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BOEING Postpones First ‘Astronaut’ Launch After Propulsion Leak Discovered

Boeing in low orbit, what could go wrong?

Hey, just because Boeing’s airplanes keep falling apart doesn’t mean the same will happen with their ‘space’ vehicle, the Starliner capsule.

Hang on, it turns out there was some sort of leak.

Looks like they’re pushing back their take off to June.

Probably a coincidence.

I’m sure they’ll have all the problems worked out by then.

Any volunteers to join them?

You’ll be fine.

Just bring some duct tape for the flight.

The Associated Press reports:

CAPE CANAVERAL, Fla. (AP) — Boeing is now aiming for its first astronaut launch at the beginning of June, after spending the past few weeks struggling with more problems on the space capsule.

Officials for the company and NASA said Friday that intensive reviews indicate the Starliner capsule can safely fly two test pilots to the International Space Station, despite a propulsion system leak. The small helium leak was discovered following the first launch attempt on May 6 that was scuttled by an unrelated rocket problem now fixed.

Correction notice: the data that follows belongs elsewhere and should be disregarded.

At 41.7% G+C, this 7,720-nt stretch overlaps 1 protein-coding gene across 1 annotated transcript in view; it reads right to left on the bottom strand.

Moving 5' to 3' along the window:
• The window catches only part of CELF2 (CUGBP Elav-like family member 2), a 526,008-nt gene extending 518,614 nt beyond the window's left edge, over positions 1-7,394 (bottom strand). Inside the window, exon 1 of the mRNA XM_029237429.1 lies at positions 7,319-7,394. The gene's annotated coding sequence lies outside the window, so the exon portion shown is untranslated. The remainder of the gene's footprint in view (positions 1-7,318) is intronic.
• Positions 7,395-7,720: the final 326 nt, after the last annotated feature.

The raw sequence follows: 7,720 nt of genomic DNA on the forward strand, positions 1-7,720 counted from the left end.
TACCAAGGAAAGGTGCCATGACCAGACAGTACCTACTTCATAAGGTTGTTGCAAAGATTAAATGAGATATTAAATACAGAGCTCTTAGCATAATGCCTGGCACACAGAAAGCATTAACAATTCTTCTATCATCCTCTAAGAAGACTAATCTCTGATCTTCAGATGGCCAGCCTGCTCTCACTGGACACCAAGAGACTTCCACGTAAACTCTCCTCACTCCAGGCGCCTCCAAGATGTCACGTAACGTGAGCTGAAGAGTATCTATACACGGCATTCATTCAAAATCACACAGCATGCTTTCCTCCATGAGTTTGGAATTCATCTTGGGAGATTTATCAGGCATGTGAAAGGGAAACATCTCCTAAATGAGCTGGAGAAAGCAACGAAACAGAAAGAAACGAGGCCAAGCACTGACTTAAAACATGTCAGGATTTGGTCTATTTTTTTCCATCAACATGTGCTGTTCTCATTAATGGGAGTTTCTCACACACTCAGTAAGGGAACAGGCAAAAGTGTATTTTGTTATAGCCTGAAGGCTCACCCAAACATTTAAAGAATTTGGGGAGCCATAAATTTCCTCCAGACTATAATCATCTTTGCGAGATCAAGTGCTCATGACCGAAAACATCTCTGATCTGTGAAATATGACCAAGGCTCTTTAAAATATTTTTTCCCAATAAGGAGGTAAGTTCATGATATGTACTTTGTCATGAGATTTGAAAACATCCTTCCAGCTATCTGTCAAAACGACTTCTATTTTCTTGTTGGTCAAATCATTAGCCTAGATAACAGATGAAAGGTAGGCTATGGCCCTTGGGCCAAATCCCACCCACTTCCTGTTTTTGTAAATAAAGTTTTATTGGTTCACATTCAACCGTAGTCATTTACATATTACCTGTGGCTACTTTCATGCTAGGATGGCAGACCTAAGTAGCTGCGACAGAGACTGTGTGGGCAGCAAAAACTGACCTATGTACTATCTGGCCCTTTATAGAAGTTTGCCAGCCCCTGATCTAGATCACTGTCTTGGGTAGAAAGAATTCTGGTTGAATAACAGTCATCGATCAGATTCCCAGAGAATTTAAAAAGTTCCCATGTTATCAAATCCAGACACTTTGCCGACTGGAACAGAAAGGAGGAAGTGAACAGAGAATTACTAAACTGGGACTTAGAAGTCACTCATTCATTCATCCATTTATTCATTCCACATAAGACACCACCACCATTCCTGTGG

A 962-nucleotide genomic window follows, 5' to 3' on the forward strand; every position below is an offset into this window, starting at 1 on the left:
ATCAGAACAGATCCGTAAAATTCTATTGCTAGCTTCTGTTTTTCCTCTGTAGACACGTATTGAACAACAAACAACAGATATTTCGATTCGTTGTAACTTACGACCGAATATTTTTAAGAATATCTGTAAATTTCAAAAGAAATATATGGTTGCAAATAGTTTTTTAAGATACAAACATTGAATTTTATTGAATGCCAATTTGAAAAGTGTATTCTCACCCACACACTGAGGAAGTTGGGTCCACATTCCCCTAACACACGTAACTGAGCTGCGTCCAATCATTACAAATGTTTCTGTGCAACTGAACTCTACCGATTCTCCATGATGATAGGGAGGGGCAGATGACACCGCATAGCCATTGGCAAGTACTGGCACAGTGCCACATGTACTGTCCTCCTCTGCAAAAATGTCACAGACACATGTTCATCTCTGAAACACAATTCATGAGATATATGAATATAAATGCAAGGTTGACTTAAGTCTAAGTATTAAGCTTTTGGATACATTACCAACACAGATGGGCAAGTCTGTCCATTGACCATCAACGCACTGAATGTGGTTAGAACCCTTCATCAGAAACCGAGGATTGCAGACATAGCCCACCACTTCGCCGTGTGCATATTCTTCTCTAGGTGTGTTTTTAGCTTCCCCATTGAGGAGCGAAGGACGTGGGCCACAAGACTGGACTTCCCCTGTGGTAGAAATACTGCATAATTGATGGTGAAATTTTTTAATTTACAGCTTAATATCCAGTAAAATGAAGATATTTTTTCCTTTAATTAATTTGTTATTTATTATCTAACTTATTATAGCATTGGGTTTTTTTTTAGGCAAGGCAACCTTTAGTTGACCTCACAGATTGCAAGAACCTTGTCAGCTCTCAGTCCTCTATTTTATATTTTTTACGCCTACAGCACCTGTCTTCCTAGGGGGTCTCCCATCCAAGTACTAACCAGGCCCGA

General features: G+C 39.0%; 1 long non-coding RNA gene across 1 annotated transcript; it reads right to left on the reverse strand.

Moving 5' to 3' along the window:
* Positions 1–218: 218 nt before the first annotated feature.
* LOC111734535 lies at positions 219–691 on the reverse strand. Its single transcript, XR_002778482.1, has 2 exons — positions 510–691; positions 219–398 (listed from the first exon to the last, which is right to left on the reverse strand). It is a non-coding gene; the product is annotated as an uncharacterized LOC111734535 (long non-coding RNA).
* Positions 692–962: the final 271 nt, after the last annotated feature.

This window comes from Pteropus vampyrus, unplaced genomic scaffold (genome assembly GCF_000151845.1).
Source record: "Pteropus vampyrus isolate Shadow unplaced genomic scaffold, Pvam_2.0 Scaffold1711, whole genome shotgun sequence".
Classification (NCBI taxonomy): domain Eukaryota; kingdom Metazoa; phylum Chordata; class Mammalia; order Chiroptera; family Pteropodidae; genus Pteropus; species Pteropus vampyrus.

Engineers suspect a defective rubber seal the size of a shirt button, and say that even if the leak worsens, it could be managed in flight. All of the capsule’s other seals checked out, said NASA’s commercial crew program manager Steve Stich, prompting managers to target June 1 for the launch.

This will be the third test flight for Starliner. Demos in 2019 and 2022 had no one aboard. Boeing had to repeat the empty flight because of software and other flaws the first time.

If not for the Atlas V rocket’s bad valve that halted the first countdown, Starliner would have launched from Cape Canaveral earlier this month with the leak first detected in orbit, according to Stich. Flight controllers would have managed the leak, and the astronauts would have been safe, officials stressed. Helium is used to pressurize the fuel lines of the propulsion system, which maneuvers the capsule in flight.

Engineers now know the location of the leak and “that’s going to help us with improving the system in the future,” said Boeing program manager Mark Nappi.

“Remember, this is a test flight. We’re still learning,” Nappi told reporters.

Identification of the Starliner leak led to the discovery of yet another problem — “a design vulnerability” in the propulsion system in the unlikely event of a string of failures, Stich said. The team has developed workaround methods to get the capsule safely out of orbit at flight’s end if such problems arise, he added.


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